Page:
When athletic activity is fun, it is usually a sign that the body can handle it. But more important than a good time are the tools with which the body should be supplied to accomplish physical activity. Contrary to what you may feel or believe, pre-workout is absolutely toxic to the long term health of any athlete. Pre-workout does not provide a boost in energy and exercise capacity by supplying cellular functions with extra nutrients with which to function, but instead induces stress related compounds like cortisol and adrenaline, which function by catabolizing tissues like muscle to repurpose nutrients for more vital organs like the heart and brain, and nitric oxide which, while dilating blood vessels to deliver more oxygen and nutrients (nutrients which are coming from your own body), actually works to suppress mitochondrial function, because nitric oxide is associated with stress the body reacts to it by slowing the metabolic rate and shut down mitochondria, precisely to help spare nutrients and prevent the over-exhaustion of vulnerable cellular components. Studies show that long-term exposure to nitric oxide leads to highly reduced mitochondrial function, and this accounts for the rapid aesthetic deterioration and erectile dysfunction which occurs in many athletes, more especially the premature aging in today’s younger athletes who have had such unfettered and ubiquitous access to pre-workout products, most of which are specifically designed to raise nitric oxide. A healthy pre-workout routine which supports long-term cardiovascular health, prevents cancer development, and maintains youthful aesthetics and sexual libido begins with generous carbohydrates. If your body does not have carbs on which to run it will resort to catabolizing tissue, primarily your muscle but also vital organs like the heart. Consuming generous quantities of carbohydrates prevents the primary cause of muscle catabolism, which is simply a deficit of carbohydrates. Most healthy individuals can store carbohydrates as glycogen in the muscles and in the liver (do not assume you are healthy just because you’re an athlete), but if you have gone for any period of hours without eating, such as sleeping during the night, your body will have likely run out of glycogen, and waking up and exercising without any carbohydrate in your body will result in the immediate elevation of catabolic stress hormones which not only eat up your muscle but also have a destructive effect on the body as a whole, which is why athletes can drop dead of a heart-attack even when they are considered healthy, but also why long-term behaviors such as exercising with low-blood sugar and fasting contributes or even causes the development of cancer. I used to believe I was disciplined when I got up at 6 a.m. to hit the pool for a ninety-minute workout without eating even a drop of carbohydrate beforehand, unaware that I was actually cultivating cancer. Of course, minerals are just as important as carbs, and limited nutrient commercial products are not going to suffice or ever match what can be had from natural sources, so whole food carbohydrates are necessary and non-negotiable.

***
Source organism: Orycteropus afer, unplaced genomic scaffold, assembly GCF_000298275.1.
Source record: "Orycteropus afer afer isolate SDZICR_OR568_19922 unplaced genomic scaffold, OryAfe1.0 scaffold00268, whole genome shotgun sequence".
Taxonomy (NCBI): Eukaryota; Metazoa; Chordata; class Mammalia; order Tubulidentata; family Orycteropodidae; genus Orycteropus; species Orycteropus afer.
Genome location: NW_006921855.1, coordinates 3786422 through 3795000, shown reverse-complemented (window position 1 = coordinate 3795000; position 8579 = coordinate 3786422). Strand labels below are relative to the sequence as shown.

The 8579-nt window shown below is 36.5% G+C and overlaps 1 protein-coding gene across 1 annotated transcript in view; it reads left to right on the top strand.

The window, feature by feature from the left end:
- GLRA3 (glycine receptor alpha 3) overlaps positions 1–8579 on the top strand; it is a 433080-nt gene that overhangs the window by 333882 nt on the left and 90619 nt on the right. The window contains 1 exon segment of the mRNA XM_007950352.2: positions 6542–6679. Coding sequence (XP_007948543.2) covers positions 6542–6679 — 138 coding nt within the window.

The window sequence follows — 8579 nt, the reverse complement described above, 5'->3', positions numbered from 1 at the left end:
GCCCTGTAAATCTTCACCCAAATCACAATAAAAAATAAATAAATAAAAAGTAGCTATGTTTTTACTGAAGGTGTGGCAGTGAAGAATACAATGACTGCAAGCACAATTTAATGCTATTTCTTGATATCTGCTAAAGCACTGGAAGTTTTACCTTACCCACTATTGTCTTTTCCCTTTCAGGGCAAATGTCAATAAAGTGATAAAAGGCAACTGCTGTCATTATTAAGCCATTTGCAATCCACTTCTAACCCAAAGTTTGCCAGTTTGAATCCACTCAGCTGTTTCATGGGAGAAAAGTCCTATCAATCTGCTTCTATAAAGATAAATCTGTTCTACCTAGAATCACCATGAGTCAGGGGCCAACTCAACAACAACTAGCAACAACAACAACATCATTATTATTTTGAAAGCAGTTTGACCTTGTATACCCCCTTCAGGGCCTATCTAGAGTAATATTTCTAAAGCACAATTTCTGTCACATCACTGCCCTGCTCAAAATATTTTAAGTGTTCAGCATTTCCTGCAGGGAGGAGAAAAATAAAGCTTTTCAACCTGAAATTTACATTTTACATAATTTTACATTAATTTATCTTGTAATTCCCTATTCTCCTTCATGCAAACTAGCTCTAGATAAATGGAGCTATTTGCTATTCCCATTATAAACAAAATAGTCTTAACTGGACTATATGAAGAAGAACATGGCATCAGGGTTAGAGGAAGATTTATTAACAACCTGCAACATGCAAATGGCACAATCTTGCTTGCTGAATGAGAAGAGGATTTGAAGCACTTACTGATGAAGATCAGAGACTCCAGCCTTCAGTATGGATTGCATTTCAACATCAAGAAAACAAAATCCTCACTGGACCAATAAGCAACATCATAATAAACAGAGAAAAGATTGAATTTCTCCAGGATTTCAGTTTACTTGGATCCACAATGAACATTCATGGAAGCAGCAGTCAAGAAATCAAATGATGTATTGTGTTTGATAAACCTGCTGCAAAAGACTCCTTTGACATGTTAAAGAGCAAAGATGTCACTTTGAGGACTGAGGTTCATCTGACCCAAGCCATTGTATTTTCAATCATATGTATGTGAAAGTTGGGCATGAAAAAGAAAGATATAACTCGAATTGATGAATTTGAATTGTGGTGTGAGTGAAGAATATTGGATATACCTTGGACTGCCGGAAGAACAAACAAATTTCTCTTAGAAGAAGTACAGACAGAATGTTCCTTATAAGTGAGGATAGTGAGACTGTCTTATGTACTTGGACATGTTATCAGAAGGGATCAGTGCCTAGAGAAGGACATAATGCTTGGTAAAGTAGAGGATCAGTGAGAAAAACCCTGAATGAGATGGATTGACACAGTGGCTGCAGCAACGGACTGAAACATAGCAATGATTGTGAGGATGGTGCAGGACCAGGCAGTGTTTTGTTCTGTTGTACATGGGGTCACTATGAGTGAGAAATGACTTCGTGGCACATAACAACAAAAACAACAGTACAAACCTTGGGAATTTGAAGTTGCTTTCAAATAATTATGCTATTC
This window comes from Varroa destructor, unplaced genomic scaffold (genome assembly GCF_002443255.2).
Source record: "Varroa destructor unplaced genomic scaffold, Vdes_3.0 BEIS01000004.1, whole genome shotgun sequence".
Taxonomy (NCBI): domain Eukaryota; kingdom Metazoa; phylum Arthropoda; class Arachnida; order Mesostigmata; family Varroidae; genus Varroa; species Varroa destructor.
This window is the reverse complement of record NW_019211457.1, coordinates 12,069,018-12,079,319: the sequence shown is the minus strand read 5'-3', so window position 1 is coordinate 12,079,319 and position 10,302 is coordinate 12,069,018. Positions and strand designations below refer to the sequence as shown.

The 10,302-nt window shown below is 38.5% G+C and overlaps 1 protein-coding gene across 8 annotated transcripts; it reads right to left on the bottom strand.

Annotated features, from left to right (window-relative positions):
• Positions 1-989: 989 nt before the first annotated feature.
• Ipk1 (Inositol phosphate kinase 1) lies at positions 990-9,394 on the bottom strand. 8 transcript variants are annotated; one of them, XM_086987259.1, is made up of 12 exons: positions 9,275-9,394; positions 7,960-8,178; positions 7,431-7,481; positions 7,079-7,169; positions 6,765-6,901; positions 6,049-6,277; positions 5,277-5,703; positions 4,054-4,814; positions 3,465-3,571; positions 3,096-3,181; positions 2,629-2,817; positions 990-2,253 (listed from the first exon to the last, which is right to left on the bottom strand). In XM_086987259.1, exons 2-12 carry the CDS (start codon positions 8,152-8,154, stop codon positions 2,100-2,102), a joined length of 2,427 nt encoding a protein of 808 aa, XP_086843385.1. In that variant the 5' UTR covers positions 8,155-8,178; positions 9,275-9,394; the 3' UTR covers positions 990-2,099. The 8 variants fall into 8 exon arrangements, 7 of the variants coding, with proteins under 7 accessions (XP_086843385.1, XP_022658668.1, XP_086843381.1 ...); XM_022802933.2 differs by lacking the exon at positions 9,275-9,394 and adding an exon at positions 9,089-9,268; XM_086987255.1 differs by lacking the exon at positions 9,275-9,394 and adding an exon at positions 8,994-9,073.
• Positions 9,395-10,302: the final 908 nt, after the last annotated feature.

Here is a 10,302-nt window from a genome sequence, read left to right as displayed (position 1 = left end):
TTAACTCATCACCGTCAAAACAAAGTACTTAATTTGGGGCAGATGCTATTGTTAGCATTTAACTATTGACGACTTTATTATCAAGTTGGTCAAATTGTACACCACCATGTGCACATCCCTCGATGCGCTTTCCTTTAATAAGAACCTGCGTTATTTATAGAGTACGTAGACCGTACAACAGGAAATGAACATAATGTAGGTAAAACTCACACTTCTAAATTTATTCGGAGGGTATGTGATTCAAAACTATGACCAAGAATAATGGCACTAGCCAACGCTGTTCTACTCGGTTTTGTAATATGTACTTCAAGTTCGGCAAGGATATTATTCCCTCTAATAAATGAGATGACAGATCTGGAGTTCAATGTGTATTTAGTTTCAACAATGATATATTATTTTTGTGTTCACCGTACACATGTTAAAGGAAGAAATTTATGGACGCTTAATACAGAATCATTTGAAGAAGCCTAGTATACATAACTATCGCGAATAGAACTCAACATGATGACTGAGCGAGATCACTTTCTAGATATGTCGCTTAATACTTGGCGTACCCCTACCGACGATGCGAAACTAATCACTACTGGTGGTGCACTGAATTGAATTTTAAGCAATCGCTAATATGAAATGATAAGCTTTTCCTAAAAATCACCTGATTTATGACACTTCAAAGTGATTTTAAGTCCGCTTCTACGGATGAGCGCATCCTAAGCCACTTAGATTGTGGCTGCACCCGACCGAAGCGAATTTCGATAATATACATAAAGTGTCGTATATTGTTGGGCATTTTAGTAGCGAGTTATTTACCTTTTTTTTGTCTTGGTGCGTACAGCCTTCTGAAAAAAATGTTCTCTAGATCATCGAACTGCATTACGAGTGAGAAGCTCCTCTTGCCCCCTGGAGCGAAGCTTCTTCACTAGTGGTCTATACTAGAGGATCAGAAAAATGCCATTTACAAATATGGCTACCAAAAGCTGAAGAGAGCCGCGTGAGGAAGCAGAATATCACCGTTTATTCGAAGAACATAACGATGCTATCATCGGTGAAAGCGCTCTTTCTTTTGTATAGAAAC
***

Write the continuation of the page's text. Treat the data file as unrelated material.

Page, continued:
Some of the most important nutrients we need in order to be successfully athletic are the short-chain fatty acids which are generated by our gut microbiota from food, nutrients which are not found in commercial products or even in appreciable amounts in whole foods until they are met inside our intestinal tract by gut bacteria. The one exception to this is acetic acid in vinegar, as acetic acid is the precursor to many enzymes and steroids which help run our metabolic rate. I discovered the use of sodium acetate as an efficient way to supply acetic acid (this is discussed in my book and my blog), but products such as organic, unfiltered apple cider vinegar can be a pro-health workout supplement, by providing extra acetic acid for the body to use in the formation of enzymes and steroids or repair of tissue and diminishment of lactic acid, but eating constantly and regularly must be practiced in order for the gut to supply continuous short-chain fatty acids such as butyrate and propionate. A deficiency of butyric acid as occurs in fasting, for instance, immediately stimulates the body to store carbs as fat instead of oxidizing them directly as energy. So exercising on an empty stomach can actually stimulate fat gain, not simply for the stress of exercising but also due to the rapid depletion of butyric acid both from a stoppage in supply and overuse through activity. Eating regularly, especially carbohydrates, is the number one way to prevent cancer development from cardiovascular exercise.